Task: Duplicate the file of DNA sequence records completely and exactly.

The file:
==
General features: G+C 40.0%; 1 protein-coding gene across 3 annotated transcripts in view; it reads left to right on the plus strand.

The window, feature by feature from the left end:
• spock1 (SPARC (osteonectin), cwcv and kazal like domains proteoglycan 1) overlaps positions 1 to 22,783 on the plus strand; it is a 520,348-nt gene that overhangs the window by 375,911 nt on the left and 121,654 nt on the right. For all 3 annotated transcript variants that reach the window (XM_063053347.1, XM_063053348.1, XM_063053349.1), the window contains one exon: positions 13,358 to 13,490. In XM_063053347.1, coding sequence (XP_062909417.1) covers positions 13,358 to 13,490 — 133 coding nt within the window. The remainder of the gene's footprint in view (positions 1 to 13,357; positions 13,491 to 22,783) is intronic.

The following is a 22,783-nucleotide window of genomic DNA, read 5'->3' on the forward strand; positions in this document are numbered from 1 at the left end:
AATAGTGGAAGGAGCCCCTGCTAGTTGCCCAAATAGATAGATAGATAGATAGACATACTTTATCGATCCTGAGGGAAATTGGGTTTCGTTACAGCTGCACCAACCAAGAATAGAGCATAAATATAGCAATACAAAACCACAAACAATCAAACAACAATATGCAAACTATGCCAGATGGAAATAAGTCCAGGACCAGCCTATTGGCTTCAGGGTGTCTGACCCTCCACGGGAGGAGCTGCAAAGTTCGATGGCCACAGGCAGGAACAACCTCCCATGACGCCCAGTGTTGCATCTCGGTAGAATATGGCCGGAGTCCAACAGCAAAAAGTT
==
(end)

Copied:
General features: G+C 40.0%; 1 protein-coding gene across 3 annotated transcripts in view; it reads left to right on the plus strand.

The window, feature by feature from the left end:
• spock1 (SPARC (osteonectin), cwcv and kazal like domains proteoglycan 1) overlaps positions 1 to 22,783 on the plus strand; it is a 520,348-nt gene that overhangs the window by 375,911 nt on the left and 121,654 nt on the right. For all 3 annotated transcript variants that reach the window (XM_063053347.1, XM_063053348.1, XM_063053349.1), the window contains one exon: positions 13,358 to 13,490. In XM_063053347.1, coding sequence (XP_062909417.1) covers positions 13,358 to 13,490 — 133 coding nt within the window. The remainder of the gene's footprint in view (positions 1 to 13,357; positions 13,491 to 22,783) is intronic.

The following is a 22,783-nucleotide window of genomic DNA, read 5'->3' on the forward strand; positions in this document are numbered from 1 at the left end:
AATAGTGGAAGGAGCCCCTGCTAGTTGCCCAAATAGATAGATAGATAGATAGACATACTTTATCGATCCTGAGGGAAATTGGGTTTCGTTACAGCTGCACCAACCAAGAATAGAGCATAAATATAGCAATACAAAACCACAAACAATCAAACAACAATATGCAAACTATGCCAGATGGAAATAAGTCCAGGACCAGCCTATTGGCTTCAGGGTGTCTGACCCTCCACGGGAGGAGCTGCAAAGTTCGATGGCCACAGGCAGGAACAACCTCCCATGACGCCCAGTGTTGCATCTCGGTAGAATATGGCCGGAGTCCAACAGCAAAAAGTT